The registration committee of the Japanese Gastric Cancer Association (JGCA) started a new registration program in 2008 after a 10-year blank period, and we reported the 5-year follow-up data of the patients treated in 2001 [1]. The registration has been continuing, and here we report the results of those treated in 2002.

Materials and methods

Leading hospitals in Japan voluntarily downloaded and fulfilled the database provided by the JGCA and sent the anonymized data to the JGCA data center. The collected data were analyzed according to the previously reported methods [1].


Data of 14,394 patients were collected from 208 hospitals; 126 (60.6 %) hospitals participated in both years, but 82 hospitals were new, which was a 10 % increase as compared to the previous year (13,067 patients from 187 hospitals). The geographic distribution of the registered patients among the 47 prefectures is illustrated in Fig. 1. In Tokyo, 2,332 patients per year were registered, followed by 1,464 in Osaka. Four other prefectures registered more than 500 patients. On the other hand, the number of registered patients was fewer than 100 in 10 prefectures, and there were no registered patients in 2 prefectures.

Fig. 1
figure 1

Geographic distribution of registered patients by prefecture

Patients with remnant stomach cancer, non-epithelial malignant tumor, and gastric cancer combined with malignant tumor of other organs were excluded. Patients who were treated by endoscopic mucosal resection were also excluded. Data of 768 patients lacked essential items. Consequently, data of the remaining 13,002 patients were used for the final analysis.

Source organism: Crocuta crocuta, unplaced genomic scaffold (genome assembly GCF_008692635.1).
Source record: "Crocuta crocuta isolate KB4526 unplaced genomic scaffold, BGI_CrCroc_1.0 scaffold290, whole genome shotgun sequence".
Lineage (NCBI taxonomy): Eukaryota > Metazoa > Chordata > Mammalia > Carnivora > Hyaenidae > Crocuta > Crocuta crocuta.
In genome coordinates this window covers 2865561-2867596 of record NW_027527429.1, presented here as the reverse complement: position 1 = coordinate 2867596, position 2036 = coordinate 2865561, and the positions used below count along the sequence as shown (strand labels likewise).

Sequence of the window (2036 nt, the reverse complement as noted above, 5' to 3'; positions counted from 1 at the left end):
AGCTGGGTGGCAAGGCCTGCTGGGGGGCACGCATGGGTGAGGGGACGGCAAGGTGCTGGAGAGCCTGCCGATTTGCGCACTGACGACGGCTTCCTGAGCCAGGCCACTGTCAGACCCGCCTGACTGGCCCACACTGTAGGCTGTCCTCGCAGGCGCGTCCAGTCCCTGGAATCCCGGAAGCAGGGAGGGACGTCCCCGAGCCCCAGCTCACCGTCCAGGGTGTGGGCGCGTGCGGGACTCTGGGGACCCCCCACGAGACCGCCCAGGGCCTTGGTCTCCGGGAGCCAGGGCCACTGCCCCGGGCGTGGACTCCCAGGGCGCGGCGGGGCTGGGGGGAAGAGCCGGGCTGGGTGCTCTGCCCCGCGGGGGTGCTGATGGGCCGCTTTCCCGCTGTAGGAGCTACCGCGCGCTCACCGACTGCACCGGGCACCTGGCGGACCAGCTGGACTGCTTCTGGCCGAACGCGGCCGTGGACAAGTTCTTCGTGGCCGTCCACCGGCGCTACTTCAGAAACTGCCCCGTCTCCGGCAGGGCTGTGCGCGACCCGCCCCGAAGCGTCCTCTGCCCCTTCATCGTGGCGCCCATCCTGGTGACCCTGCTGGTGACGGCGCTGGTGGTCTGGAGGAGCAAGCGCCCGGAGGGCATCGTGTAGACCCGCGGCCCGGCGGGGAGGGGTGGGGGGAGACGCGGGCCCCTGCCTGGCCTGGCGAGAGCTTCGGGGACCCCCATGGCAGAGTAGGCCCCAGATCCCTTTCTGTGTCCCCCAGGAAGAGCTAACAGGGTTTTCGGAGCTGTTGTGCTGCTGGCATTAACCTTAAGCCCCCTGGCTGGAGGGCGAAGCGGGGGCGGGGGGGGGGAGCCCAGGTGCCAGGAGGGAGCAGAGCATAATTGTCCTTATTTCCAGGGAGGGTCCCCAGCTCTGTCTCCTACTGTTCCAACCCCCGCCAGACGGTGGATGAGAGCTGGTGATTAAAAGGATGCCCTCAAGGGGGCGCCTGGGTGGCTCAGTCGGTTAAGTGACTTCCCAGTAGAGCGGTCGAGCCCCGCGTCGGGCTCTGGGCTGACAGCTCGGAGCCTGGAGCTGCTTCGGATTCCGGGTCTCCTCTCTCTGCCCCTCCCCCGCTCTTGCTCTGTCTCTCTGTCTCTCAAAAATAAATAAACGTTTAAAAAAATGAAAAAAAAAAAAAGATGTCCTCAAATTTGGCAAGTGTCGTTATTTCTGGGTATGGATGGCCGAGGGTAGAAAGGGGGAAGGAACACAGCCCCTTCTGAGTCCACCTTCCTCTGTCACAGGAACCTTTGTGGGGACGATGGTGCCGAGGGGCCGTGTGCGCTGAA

The results are shown in Tables 1, 2, 3, 4, 5, 6, 7, 8, 9, 10, 11, 12, 13, 14, 15, 16, 17, 18, 19, 20, 21, 22, 23, 24, 25, 26, 27, and 28. Data given for each category of patients are: total number of patients, survival rates by year, standard error of 5YEARS, the number of direct death within 30 postoperative days, the number of patients lost to follow-up within 5 years, the number of 5-year survivors, and main cause of death, such as local and/or lymph node metastasis, peritoneal metastasis, liver metastasis, distant metastasis, recurrence at unknown site, other cancer, and other disease. Figures 2, 3, 4, 5, 6, 7, 8, 9, 10, 11, 12, 13, 14, 15, 16, and 17 provide cumulative survival curves of patients stratified by essential categories.

Table 1 Primary cancer
Table 2 Resected cases and unresected cases and other surgeries
Table 3 Sex (resected cases)
Table 4 Age (resected cases)
Table 5 Tumor location (resected cases)
Table 6 Macroscopic type (resected cases)
Table 7 Histological type (resected cases)
Table 8 Histological findings (resected cases)
Table 9 Lymphatic invasion(ly) (resected cases)
Table 10 Venous invasion(v) (resected cases)
Table 11 Depth of invasion (resected cases)
Table 12 pT classification (resected cases)
Table 13 Lymph node metastasis (resected cases)
Table 14 Peritoneal cytology (resected cases)
Table 15 Peritoneal metastasis (P) (resected cases)
Table 16 Liver metastasis (H) (resected cases)
Table 17 Distant metastasis including peritoneal and liver metastasis (M) (resected cases)
Table 18 Japanese stage (resected cases)
Table 19 Japanese stage (resected cases)
Table 20 TNM stage (resected cases)
Table 21 TNM stage (resected cases)
Table 22 Surgical approach (resected cases)
Table 23 Surgical procedures (resected cases)
Table 24 Lymph node dissection (D) (resected cases)
Table 25 Resection margins (resected cases)
Table 26 Combined resection of neighboring organs (resected cases)
Table 27 Combined resected organs (resected cases)
Table 28 Curative potential (resected cases)
Fig. 2
figure 2